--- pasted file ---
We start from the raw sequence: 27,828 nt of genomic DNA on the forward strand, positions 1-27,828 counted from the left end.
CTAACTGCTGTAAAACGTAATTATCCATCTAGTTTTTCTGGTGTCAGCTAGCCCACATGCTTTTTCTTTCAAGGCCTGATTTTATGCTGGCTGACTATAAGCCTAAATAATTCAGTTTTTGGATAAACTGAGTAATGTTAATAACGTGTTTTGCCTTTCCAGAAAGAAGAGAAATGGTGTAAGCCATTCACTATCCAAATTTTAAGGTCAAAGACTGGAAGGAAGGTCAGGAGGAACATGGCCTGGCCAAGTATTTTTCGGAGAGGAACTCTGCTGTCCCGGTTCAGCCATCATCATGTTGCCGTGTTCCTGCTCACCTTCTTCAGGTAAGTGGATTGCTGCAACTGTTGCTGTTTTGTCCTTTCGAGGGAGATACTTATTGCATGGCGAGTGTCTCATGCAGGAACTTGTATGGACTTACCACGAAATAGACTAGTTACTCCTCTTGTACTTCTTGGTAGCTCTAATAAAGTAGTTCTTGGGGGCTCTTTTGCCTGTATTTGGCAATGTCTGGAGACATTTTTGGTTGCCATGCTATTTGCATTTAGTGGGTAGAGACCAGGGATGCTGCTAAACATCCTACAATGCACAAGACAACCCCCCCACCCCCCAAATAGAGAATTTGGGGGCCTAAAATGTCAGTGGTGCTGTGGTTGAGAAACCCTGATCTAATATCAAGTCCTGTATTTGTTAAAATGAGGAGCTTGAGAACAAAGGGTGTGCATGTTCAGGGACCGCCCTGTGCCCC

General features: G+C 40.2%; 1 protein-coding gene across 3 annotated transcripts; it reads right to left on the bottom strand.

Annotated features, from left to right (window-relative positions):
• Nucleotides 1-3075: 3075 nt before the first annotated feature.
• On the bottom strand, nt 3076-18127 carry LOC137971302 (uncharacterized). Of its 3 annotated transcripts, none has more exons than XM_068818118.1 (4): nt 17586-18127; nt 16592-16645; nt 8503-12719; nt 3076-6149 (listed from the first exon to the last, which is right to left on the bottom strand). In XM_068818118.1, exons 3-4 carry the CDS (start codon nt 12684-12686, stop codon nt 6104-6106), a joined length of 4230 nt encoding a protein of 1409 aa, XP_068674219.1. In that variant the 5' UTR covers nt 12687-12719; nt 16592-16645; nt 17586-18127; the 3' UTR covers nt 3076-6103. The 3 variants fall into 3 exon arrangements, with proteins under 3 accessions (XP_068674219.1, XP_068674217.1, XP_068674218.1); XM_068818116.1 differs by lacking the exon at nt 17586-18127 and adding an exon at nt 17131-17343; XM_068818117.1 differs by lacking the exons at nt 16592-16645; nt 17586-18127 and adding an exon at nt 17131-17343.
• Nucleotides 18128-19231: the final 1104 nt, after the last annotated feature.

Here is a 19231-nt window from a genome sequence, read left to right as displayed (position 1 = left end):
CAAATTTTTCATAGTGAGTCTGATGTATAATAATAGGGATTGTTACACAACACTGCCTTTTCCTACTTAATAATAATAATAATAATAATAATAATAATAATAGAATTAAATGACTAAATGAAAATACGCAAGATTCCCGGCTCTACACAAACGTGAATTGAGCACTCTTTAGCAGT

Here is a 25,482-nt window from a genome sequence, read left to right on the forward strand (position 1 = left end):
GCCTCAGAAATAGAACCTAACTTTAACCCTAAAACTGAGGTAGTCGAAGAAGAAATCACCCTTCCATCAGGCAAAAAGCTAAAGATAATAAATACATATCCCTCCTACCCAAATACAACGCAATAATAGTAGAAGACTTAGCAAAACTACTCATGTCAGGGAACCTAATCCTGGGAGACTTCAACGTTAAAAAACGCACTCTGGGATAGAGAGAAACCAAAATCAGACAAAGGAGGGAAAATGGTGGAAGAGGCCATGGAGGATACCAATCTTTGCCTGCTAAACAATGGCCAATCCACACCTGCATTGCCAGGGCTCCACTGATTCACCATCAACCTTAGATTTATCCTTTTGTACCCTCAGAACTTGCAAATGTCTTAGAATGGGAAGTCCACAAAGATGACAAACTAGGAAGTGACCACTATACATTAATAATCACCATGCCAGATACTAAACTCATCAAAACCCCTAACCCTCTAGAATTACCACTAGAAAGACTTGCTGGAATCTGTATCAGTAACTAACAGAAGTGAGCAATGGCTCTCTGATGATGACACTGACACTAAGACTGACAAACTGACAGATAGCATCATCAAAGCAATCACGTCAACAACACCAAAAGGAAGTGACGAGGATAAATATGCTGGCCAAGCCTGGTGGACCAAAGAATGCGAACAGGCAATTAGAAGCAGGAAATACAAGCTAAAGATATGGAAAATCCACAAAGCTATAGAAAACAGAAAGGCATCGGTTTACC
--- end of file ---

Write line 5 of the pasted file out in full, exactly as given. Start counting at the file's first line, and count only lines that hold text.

• Nucleotides 1-3075: 3075 nt before the first annotated feature.